The recent criminal disclosure issues highlighted the numerous cases that collapsed due to incorrect disclosure practises, with 916 charges dropped in 2017 alone. The BBC reported that the number of collapsed prosecutions in England and Wales had risen sharply by 70% over the last two years due to the disclosure of evidence failings.

The biggest issue surrounding these practices is largely down to the vast amounts of data that investigators are faced with. The Police don’t have adequate resources or training in order to thoroughly apply the disclosure test to each piece of data extracted from a device. For example; if an individual lodged a complaint due to being harassed via text messages, a full forensic image of the phone would be initiated. This forensic image would be an extract of all the available data within the device, including;

  • Images;
  • Text messages;
  • Call history;
  • Contacts;
  • Social media accounts;
  • Internet activity.

Once extracted, the solicitor or investigator dealing with the matter would be obliged to view every document, photograph, video, search term etc. to satisfy themselves that nothing undermined their case or assisted the prosecution. Due to the ever-increasing amount of storage capacity in modern mobile phones, this task soon becomes totally unmanageable. Evidence then gets overlooked, hence the disclosure failings highlighted in the media.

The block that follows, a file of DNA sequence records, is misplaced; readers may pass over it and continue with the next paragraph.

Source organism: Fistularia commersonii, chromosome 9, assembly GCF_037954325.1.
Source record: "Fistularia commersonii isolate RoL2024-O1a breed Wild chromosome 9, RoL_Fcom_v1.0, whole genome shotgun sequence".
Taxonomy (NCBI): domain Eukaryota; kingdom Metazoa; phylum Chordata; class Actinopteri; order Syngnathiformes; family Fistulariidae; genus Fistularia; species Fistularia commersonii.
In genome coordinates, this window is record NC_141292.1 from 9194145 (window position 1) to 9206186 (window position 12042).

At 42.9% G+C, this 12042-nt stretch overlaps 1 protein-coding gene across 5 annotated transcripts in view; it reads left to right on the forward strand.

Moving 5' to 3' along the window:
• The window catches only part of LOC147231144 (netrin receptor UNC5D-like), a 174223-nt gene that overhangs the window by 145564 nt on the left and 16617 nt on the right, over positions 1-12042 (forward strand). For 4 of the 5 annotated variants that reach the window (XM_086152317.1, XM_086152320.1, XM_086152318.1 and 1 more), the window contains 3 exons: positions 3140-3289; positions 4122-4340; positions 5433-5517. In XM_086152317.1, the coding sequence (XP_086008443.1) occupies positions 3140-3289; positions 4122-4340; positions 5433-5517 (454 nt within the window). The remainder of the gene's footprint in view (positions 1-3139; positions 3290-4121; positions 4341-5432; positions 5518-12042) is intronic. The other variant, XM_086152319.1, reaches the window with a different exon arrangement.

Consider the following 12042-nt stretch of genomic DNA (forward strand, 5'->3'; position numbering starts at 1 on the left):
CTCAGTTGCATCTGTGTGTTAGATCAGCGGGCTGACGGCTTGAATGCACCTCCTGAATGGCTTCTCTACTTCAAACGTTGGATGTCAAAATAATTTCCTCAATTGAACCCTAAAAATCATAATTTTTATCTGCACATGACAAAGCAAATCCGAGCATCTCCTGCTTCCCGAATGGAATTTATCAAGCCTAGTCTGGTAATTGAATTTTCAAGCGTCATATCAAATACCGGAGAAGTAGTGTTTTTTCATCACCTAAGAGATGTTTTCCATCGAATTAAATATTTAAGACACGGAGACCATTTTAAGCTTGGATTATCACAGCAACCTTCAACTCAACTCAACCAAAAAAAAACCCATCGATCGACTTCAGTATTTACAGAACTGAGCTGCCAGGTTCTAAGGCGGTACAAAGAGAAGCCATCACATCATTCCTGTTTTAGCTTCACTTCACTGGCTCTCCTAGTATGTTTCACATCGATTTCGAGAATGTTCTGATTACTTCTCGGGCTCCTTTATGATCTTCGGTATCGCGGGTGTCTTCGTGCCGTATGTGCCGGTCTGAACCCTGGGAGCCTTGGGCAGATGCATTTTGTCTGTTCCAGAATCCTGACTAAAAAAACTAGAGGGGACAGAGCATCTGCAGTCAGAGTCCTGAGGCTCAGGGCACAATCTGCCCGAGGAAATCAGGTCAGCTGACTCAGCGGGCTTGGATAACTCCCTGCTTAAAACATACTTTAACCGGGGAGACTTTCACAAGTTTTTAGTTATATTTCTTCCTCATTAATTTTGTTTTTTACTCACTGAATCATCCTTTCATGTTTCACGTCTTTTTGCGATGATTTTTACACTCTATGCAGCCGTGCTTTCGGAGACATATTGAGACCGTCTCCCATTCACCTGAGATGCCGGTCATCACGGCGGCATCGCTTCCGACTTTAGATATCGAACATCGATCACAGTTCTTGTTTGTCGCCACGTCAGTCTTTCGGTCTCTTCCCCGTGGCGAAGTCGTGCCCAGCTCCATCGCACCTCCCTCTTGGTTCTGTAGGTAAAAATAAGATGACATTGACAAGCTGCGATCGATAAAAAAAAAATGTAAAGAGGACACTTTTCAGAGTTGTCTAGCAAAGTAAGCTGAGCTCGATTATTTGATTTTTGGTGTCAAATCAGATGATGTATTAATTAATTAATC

A key takeaway factor for lawyers involved in civil disputes is to be as specific as possible with data extractions, taking into consideration exact time frames and areas of information. Instead of extracting every piece of data, they should be target-specific based on the information they have at the time. For example, if they are only looking for text messages in a particular time frame, they should only extract this section of the telephone’s data. This will greatly reduce the amount of time and effort required when sifting through the files.

The counter-argument to this specificity is that if not all data is extracted and reviewed, evidence could emerge further down the line that proves critical to the outcome of a case. However, if the extraction is based on the information at that time, the policy decision around that should be appropriate and documented accordingly.  


Case Study: Electronic Disclosure in Litigation – ‘Buy cheap, buy twice’